Thank you for all of your comments! Very helpful. My wife has a Wii
(a gift). I didn't realize it had wi-fi. Will it support browsing?
I just checked my PC's GPU manual and I have a HDMI output and didn't
even know it. But since the TV and PC reside in separate rooms, and the
PC is wired down, I would only be willing to move it for an occasion so
special that it is unlikely to happen. I think I would rather just carry
USB memory back and forth for the sake of content.
Thanks again for helping me catch up with what is going on with the
If your TV has a USB input, then you may be able to use a USB wireless
adapter to transfer your content. $20 or $30 and you're in business.
Thank you for your reply. But based upon reading reviews, I've learned
that LG, Samsung and Sony tv seems to prefer (require!) proprietary
wireless adapters. There was some "irritation" that tv's which were
adverised as "wi-fi ready" required the extra investment.
(Amazon.com product link shortened)11759812&sr=8-1
I guess attaching a Blue-Ray player having wi-fi is a way around this.
BTW, if you (anyone) hastn't tried camelcamelcamel.com, it's a great way
to view the price history of products you are interested in.
I soon realized that they track everything you do in your browser and
nixed it from my box. It slowed down the computer, too, which is how I
caught that little quirk. (I wasn't on Amazon, either.)
Live in the sunshine, swim the sea, drink the wild air
-- Ralph Waldo Emerson
It will. Connect the WiFi and download the software update. Then,
you'll be able to access the Wii Shop channel. After that, you can
download the web browser (which is a version of Opera).
It seems just about every time I want to use the Wii Shop channel, I have
to download a software update. As a result, I rarely go there.
A decent PC with HDMI output can be had for a couple hundred dollars, so
setting up a media PC isn't that expensive. You could even add a capture
card to use the PC as a DVR.
I think you have your terminology mixed up. I personally have the old
style LCD and the newer LED LCD screens. The LED LCD screen produces
little to no heat after being on all day long and the lowest energy
consumption of any regular LCD screen.
You obviously bought an edgelit model. There are two types.
I put my hand on a few sets while we were looking at TVs and the LCD
and edgelit LED LCD sets were barely over room temps. The full array
was close to the heat of the plasmas, and you could feel it on a bare
arm from a couple feet away while walking by. Shying away from the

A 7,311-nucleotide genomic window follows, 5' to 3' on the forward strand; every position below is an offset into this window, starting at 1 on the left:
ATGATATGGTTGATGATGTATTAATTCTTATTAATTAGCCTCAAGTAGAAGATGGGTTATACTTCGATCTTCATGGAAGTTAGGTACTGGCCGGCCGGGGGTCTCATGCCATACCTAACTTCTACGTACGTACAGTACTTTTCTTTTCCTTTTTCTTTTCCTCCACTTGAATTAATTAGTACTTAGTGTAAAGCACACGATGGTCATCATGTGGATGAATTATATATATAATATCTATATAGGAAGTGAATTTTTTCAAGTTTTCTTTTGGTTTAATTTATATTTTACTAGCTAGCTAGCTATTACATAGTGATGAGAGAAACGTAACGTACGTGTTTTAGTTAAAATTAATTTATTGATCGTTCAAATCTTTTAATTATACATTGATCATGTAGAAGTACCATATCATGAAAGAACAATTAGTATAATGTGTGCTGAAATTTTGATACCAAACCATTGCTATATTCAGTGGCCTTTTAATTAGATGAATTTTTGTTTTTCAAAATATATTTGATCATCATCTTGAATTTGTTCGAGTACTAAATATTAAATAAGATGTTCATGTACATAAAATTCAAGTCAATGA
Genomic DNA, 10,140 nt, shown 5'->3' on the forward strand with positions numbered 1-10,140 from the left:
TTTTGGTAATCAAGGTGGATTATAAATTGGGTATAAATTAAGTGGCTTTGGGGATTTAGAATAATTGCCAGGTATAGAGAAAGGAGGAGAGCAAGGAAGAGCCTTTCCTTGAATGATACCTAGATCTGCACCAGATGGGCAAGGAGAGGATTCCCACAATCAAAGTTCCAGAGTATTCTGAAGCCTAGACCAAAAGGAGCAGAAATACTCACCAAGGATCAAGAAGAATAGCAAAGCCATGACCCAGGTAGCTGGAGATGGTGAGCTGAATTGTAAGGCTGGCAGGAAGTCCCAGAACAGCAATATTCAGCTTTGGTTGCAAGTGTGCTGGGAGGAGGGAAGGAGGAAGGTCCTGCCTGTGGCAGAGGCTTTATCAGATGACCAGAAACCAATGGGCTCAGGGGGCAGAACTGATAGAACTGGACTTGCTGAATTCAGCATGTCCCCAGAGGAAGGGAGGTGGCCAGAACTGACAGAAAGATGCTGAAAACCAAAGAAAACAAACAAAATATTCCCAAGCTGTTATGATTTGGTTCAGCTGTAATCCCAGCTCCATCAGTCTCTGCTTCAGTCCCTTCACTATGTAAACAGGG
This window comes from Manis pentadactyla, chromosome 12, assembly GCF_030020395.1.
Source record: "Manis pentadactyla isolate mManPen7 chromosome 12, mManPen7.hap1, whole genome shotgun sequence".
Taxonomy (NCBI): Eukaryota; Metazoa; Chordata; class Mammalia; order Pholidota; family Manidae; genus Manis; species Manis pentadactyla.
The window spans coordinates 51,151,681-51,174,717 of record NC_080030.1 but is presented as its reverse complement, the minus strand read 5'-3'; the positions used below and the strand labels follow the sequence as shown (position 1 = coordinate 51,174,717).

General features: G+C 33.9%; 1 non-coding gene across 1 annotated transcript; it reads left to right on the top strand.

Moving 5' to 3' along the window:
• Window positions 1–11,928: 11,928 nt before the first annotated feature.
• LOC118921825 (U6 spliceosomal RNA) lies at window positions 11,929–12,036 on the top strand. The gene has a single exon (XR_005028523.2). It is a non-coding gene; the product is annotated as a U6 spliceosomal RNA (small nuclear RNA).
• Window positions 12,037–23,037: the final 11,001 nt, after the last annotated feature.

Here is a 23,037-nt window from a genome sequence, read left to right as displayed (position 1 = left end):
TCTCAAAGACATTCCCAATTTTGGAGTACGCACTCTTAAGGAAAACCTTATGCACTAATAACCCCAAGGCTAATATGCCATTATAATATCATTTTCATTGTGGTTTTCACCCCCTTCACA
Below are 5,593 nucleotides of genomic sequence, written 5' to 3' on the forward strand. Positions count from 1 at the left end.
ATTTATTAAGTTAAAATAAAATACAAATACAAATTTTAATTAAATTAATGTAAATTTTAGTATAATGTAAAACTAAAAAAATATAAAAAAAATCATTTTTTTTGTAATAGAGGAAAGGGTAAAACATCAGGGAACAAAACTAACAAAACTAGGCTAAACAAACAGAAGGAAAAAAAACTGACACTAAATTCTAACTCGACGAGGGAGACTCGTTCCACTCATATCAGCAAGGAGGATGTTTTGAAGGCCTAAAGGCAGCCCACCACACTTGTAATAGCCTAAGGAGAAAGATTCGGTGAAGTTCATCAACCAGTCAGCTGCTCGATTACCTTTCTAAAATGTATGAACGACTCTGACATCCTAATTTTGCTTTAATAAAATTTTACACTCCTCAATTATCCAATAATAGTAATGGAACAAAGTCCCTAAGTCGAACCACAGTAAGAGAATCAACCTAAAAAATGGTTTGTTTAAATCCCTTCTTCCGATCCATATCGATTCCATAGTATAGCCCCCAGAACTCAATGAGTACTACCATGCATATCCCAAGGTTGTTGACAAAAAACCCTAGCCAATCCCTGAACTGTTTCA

heat (knowing it would cost her precious money) I didn't notice the
brand or model numbers. It was in Sears, though (against my advice not
to shop there.)
Progress is the product of human agency. Things get better because we
make them better. Things go wrong when we get too comfortable, when we
fail to take risks or seize opportunities.
-- Susan Rice
Musta been a mislabelled plasma. The ones I have seen are cool as a
cucumber. My 46" plasma throws a fair bit of warmth, but what a
picture. Especially now that I have it powered through a variac with
conditioning. The 46 had a better picture than the 50 right next to it
as it has the same amount of pixels but more densely packed.
Oh, and C-less, you don't know your bananas from your elbow.
If you are shopping be careful to not rely on that to differentiate.
Many retailers will put a protective coating on the screens on both LCD
and plasma screens as an add on to the sale. Those protective films
come in glossy and matte finishes. Not saying that is what you saw but
it is often hard to tell a plasma from an LCD. I have found that the
sure fire way to tell is lift the corner, plasma sets are still damn
heavy sets by comparison.
Toss in disc#1 of BBC's Planets BluRay and I will tell you in a few
seconds which is which. It is becoming more difficult, mind you as the
LED/LCD are at 1080p and fast refresh rates (Where are we at now/
240Hz?) and they're getting their blacks blacker, but the shadow
detail and highlight information, PLUS the 600Hz+ refresh of a plasma
is hard to beat. The downside of plasma, is the power consumption and
you need a dark, unlit wall behind you. The anti-glare plasma screens
give up too much detail.
I would be happy with a 1080pLED/LCD at 120hz or faster, but in the
meantime, I will enjoy my plasma.
Baloney! White LEDs are not much more efficient than an incandescent bulb!
White LEDs are not as efficient as the old fluorescent bulbs used in
previous LCD sets. Manufacturer`s specs are with a bare element and the case
and ballasts are never included in the specs.
Any LED TV gets just as warm as the fluor sets but not nearly as warm as a
plasma. Check you specs carefully and notice how it always claims ``after
calibration`` which means only visible when dark.
"Leon" wrote in message
Nope, back lit. Relatively inexpensive. As thick or thicker than the
other regular LCD screens in my house. And no noticeable heat.
There are two types.
LED's are diodes. To power it from a 120vac source, one needs a small
200volt rated cap, a 1K resistor and another LED or diode. Period. No
farking ballasts. The cap smooths out the wave, the resistor stops the
LED from over voltage.
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